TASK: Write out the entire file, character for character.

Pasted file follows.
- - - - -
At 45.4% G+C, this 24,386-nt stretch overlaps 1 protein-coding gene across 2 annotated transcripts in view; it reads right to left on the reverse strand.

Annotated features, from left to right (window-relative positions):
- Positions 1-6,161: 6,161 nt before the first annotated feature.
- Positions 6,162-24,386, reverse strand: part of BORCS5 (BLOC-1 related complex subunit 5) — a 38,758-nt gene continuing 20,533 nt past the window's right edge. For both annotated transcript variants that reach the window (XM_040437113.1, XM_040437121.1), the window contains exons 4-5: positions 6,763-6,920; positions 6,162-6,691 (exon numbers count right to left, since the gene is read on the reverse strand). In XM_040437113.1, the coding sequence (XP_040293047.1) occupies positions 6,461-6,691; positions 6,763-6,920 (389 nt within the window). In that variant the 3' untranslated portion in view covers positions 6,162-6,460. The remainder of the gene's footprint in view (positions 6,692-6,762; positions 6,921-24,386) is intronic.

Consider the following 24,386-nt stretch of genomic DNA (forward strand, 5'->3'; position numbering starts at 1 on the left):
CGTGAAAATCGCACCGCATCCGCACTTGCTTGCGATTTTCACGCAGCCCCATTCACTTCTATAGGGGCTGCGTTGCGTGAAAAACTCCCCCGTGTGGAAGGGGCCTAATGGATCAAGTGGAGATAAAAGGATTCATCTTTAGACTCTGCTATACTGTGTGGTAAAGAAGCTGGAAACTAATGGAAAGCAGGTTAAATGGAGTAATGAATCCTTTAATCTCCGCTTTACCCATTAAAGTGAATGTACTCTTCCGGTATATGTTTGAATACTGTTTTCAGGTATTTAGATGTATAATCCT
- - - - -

At 45.4% G+C, this 24,386-nt stretch overlaps 1 protein-coding gene across 2 annotated transcripts in view; it reads right to left on the reverse strand.

Annotated features, from left to right (window-relative positions):
- Positions 1-6,161: 6,161 nt before the first annotated feature.
- Positions 6,162-24,386, reverse strand: part of BORCS5 (BLOC-1 related complex subunit 5) — a 38,758-nt gene continuing 20,533 nt past the window's right edge. For both annotated transcript variants that reach the window (XM_040437113.1, XM_040437121.1), the window contains exons 4-5: positions 6,763-6,920; positions 6,162-6,691 (exon numbers count right to left, since the gene is read on the reverse strand). In XM_040437113.1, the coding sequence (XP_040293047.1) occupies positions 6,461-6,691; positions 6,763-6,920 (389 nt within the window). In that variant the 3' untranslated portion in view covers positions 6,162-6,460. The remainder of the gene's footprint in view (positions 6,692-6,762; positions 6,921-24,386) is intronic.

Consider the following 24,386-nt stretch of genomic DNA (forward strand, 5'->3'; position numbering starts at 1 on the left):
CGTGAAAATCGCACCGCATCCGCACTTGCTTGCGATTTTCACGCAGCCCCATTCACTTCTATAGGGGCTGCGTTGCGTGAAAAACTCCCCCGTGTGGAAGGGGCCTAATGGATCAAGTGGAGATAAAAGGATTCATCTTTAGACTCTGCTATACTGTGTGGTAAAGAAGCTGGAAACTAATGGAAAGCAGGTTAAATGGAGTAATGAATCCTTTAATCTCCGCTTTACCCATTAAAGTGAATGTACTCTTCCGGTATATGTTTGAATACTGTTTTCAGGTATTTAGATGTATAATCCT